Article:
Narrative engagement has become an essential competency for all social change leaders. What is the essence of the stories that underpin how we and others are making sense of the issues we care about? And how can we communicate more effectively about our values, and incorporate others’ values to galvanize collective action for change? While democracy is alarmingly under threat around the world and in the US, many activists are urgently re-thinking the narrative strategies we should be deploying to build broader constituencies and powerful, winning movements for inclusive and pluralistic democratic societies. Join us for a discussion of both the theory and practice that can help us re-think these democracy narratives, and how we might draw upon sacred values (our own and others) to identify and align around effective democracy narratives.
The Horizons Project, together with Over Zero, Beyond Conflict, and the Hudson Institute discussed recent research, practice and insights to help lead this discussion. This event was part of the the Alliance for Peacebuilding and the U.S. Peace, Justice, and Democracy Working Group weekly webinar series called Preventing and Reducing Conflict and Instability in the United States: Shaping What Comes Next.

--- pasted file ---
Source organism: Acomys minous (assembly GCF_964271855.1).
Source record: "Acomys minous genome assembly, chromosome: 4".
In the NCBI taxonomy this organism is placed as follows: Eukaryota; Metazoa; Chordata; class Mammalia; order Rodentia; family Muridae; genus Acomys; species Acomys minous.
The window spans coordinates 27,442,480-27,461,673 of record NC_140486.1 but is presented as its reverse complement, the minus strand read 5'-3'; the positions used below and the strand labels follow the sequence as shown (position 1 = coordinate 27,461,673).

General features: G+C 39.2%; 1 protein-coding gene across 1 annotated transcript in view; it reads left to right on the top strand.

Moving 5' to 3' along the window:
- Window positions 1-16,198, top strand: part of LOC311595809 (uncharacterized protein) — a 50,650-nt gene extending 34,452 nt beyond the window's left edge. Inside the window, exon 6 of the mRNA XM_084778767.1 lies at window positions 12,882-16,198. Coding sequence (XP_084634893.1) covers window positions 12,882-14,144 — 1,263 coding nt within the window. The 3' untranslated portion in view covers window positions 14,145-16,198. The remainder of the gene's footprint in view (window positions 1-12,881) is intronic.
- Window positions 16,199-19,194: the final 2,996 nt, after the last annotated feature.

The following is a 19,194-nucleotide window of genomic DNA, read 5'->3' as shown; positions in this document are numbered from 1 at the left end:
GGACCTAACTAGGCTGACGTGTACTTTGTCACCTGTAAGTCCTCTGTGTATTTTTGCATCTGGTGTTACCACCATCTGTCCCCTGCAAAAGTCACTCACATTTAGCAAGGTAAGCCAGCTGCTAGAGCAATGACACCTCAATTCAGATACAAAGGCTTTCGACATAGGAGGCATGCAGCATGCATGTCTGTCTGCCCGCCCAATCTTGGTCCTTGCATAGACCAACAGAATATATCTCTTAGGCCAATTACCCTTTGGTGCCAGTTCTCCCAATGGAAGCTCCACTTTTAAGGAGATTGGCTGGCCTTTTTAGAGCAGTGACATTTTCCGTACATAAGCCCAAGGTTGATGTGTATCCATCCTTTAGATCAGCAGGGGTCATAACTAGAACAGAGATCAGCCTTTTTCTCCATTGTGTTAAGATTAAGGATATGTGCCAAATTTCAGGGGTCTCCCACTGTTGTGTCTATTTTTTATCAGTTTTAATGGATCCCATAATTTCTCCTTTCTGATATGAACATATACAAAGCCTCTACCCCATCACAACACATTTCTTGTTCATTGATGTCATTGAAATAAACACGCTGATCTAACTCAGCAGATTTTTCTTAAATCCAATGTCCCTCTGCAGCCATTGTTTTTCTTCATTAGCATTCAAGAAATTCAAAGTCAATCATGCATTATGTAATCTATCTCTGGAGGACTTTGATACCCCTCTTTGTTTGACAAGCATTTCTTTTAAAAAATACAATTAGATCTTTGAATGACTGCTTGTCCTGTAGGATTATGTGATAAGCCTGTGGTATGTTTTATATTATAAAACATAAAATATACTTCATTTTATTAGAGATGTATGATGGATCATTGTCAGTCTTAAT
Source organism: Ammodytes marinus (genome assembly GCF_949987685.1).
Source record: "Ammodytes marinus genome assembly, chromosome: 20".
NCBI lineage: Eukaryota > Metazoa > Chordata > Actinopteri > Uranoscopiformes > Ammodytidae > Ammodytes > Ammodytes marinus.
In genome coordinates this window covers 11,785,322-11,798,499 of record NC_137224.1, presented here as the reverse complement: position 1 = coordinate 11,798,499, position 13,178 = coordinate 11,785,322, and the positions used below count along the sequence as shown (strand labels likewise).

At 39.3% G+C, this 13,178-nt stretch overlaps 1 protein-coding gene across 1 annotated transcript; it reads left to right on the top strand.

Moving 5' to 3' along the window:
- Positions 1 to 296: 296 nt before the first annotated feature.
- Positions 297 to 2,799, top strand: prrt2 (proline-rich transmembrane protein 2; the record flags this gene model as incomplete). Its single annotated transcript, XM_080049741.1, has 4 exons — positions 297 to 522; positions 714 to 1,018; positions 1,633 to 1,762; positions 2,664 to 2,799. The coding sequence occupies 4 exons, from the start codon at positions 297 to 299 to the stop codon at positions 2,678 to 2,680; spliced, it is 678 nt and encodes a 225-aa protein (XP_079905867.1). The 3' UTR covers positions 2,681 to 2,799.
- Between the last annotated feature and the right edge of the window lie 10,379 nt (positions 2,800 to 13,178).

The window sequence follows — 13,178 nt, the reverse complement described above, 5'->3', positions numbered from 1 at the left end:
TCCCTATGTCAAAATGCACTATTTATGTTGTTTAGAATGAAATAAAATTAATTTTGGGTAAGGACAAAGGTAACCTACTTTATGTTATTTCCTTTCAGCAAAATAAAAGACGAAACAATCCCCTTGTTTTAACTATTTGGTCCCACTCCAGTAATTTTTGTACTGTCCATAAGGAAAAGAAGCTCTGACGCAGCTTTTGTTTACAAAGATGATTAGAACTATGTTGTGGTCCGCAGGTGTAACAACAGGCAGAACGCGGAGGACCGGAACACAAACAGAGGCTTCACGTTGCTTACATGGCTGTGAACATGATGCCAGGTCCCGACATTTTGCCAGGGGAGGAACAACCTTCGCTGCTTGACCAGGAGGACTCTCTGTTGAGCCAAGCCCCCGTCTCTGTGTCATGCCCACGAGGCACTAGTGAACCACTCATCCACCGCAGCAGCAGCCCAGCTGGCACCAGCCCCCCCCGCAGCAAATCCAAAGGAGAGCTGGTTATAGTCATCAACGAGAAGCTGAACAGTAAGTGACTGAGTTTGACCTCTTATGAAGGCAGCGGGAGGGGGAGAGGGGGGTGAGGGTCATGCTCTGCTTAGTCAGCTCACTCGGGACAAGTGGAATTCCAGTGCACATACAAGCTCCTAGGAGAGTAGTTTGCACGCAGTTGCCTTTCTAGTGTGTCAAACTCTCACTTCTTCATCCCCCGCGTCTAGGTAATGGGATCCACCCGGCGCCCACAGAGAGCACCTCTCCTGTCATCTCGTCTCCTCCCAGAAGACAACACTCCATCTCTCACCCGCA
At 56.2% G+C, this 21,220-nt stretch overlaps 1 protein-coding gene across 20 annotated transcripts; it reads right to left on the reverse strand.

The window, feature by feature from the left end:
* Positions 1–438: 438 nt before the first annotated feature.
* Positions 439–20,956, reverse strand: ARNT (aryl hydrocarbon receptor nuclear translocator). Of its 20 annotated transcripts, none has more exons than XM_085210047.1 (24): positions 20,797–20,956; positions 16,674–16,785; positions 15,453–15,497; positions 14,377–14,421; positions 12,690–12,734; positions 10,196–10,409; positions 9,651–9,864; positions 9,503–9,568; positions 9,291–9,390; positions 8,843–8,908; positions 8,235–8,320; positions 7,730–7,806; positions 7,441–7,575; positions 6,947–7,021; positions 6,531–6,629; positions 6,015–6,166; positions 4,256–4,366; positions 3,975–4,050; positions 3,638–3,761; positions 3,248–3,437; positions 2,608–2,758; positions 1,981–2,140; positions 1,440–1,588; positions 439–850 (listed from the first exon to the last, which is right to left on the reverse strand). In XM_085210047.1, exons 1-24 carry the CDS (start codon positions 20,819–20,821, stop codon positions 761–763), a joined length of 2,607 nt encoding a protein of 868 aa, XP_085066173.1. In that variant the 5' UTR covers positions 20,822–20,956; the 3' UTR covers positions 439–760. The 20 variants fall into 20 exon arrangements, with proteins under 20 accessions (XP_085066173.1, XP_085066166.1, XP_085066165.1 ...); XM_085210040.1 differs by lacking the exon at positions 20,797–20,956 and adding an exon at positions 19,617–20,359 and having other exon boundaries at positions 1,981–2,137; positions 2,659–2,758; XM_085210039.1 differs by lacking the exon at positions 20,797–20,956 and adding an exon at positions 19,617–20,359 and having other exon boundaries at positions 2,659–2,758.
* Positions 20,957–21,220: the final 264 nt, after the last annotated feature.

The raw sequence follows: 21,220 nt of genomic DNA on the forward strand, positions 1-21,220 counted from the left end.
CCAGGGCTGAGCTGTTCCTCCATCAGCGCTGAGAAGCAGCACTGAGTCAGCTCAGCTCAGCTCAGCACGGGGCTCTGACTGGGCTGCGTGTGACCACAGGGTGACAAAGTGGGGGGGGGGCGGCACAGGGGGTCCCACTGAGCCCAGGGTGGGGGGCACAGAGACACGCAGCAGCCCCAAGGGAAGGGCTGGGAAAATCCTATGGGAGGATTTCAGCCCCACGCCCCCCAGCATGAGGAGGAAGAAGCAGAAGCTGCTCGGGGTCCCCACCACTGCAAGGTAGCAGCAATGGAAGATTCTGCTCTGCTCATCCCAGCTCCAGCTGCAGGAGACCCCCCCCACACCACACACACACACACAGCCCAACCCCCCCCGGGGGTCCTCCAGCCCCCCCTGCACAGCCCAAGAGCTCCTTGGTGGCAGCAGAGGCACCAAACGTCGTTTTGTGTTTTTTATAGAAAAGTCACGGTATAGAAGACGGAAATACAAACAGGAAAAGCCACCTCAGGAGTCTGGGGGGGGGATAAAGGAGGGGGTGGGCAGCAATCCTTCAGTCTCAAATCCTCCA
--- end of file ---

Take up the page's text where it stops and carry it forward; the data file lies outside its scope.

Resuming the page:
Moderator: Julia Roig, from the Horizons Project is the President of PartnersGlobal, Chair of the Board of AfP and author of Engaging Narratives for Peace.
Michelle Barsa is Program Director at Beyond Conflict and manages a growing portfolio of initiatives on social inclusion and behavior change communications
Nichole Argo, PhD, is the Director of Research and Field Advancement at Over Zero. Her research centers on sacred values and intergroup conflict and she recently co-authored “What Immigration Issues do Americans Hold Sacred?”
Tod Lindberg is a senior fellow at the Hudson Institute specializing in national security issues and the role of U.S. leadership.
If you missed the event, go here for a summary and/or a recording of the event.